The Brazilian Minister of Foreign Relations, Celso Amorim, said, Wednesday, January 4, that a political spur is needed to advance negotiations in the sphere of the World Trade Organization (WTO).
One possibility would be a January meeting of heads of State – a suggestion already proposed by President Luiz Inácio Lula da Silva to various leaders, including US President George W. Bush, and British Prime Minister Tony Blair.
"If this political spur could come about without the need for a meeting, all the better. But, if a meeting is required, we should not hesitate. We can’t allow the built-in limitations of ministers and negotiators to keep us from moving ahead on something that is so crucial to the whole world, especially the poor countries," Amorim affirmed after a work meeting with the Australian minister of Foreign Affairs, Alexander Downer.
According to Amorim, his "impression" is that the negotiators and commissioners have no more maneuvering space. "The decisions that must be made are really difficult, especially for those who are more reluctant when it comes to access to markets."
Amorim remarked that the European Union’s justifications for not opening its markets to agricultural products are gradually losing their legitimacy. He cited as an example the argument that opening European markets would affect poor African countries currently benefited by preferences in these markets.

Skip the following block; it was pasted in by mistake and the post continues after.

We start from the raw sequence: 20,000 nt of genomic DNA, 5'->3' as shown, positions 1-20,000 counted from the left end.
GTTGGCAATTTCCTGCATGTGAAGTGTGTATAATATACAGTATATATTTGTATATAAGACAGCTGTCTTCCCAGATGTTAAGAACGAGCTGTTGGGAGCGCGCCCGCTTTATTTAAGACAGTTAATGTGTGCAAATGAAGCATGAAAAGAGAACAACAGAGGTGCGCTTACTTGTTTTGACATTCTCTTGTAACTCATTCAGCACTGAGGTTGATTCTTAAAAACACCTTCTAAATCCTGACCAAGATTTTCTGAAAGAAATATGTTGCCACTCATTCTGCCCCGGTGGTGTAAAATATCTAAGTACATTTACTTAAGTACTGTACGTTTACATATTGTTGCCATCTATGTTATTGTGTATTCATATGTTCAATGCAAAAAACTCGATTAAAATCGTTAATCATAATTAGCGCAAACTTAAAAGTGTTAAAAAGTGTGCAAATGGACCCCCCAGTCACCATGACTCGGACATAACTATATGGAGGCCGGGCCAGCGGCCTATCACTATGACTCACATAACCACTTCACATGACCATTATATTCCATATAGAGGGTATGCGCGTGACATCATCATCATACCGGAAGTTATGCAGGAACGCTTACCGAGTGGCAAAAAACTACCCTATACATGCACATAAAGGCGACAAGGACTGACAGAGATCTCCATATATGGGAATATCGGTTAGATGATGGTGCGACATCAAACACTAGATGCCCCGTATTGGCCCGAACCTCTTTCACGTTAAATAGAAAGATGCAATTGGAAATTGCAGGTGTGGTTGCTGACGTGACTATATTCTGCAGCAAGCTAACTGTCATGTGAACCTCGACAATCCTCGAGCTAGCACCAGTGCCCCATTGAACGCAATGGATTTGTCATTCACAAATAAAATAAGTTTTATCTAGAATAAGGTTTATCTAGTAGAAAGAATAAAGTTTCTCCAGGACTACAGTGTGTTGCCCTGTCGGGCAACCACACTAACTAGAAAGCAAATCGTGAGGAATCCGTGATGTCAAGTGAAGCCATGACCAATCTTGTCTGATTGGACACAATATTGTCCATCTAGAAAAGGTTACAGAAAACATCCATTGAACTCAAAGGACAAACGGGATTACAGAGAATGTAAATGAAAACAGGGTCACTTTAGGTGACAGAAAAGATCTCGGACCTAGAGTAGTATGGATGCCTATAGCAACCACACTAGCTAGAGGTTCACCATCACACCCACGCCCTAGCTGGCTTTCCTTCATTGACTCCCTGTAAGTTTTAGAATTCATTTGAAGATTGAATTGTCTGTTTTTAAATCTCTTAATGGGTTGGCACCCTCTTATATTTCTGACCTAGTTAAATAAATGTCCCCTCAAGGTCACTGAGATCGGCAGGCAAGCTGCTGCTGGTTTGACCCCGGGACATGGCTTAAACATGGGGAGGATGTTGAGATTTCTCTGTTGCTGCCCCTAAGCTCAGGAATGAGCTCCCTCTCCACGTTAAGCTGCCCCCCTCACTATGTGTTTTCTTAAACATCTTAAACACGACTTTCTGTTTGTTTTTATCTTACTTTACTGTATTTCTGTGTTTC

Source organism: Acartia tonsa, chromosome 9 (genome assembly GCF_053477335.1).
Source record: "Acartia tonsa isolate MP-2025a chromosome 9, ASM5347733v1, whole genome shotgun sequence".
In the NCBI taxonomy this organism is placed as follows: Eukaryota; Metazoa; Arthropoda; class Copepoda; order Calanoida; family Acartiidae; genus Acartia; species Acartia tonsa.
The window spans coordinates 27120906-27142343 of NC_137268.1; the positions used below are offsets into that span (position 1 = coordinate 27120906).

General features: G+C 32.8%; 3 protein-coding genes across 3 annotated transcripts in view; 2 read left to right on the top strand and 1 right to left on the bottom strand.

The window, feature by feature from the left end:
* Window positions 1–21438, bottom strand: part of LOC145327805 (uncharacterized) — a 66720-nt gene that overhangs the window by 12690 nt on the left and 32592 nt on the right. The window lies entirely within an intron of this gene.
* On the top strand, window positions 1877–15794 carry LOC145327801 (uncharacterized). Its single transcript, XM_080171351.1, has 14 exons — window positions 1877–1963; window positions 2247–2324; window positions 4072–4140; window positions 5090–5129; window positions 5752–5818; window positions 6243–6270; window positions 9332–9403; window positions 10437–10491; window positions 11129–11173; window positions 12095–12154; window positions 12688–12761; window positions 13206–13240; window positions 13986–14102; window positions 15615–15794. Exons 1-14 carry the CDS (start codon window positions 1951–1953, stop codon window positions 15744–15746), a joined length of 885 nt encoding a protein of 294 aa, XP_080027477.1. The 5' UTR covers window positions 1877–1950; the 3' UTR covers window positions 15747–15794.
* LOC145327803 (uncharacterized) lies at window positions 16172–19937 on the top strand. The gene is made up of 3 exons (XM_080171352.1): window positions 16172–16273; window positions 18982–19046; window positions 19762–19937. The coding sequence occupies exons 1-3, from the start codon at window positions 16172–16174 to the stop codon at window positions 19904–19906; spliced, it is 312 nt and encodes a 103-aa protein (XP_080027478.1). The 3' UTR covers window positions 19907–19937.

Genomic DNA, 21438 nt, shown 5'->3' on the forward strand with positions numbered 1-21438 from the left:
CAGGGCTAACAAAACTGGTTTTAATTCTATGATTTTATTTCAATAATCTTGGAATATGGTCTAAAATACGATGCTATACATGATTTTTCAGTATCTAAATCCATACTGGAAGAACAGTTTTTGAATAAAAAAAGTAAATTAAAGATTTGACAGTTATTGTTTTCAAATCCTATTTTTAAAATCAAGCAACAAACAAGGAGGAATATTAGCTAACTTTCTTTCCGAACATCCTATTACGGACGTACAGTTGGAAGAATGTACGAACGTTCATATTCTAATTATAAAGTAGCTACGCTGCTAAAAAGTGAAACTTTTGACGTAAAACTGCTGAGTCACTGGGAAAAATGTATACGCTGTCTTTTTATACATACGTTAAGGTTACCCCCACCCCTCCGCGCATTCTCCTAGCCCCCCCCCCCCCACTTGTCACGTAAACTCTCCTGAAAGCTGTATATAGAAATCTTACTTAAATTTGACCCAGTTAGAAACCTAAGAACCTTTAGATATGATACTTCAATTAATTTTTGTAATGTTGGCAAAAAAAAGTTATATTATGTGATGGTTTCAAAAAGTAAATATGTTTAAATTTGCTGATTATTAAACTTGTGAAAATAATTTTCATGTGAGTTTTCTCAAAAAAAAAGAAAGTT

"After Hong Kong, these arguments have lost their force, since these poor countries themselves, from Africa, Asia, and other places, also demanded greater progress in agriculture," he pointed out. "I believe that it is now really a matter of having some kind of political spur."
Amorim said that it would be premature to speak at this moment about a date and place for a meeting of leaders. But he emphasized: "It must be soon; otherwise, it will have no influence on the machinery of the negotiations."
The current negotiating round was launched in 2001 in Doha, Qatar, for the purpose of establishing trade rules favorable to development. Agriculture, which was excluded from previous negotiations, is at the core of this round.
The agenda includes market access and an end to domestic and export subsidies. So far, however, the only advance was the establishment of 2013 as the deadline for the total elimination of export subsidies, in accordance with an agreement reached at the 6th WTO Ministerial Meeting, held last year in Hong Kong from December 13-18.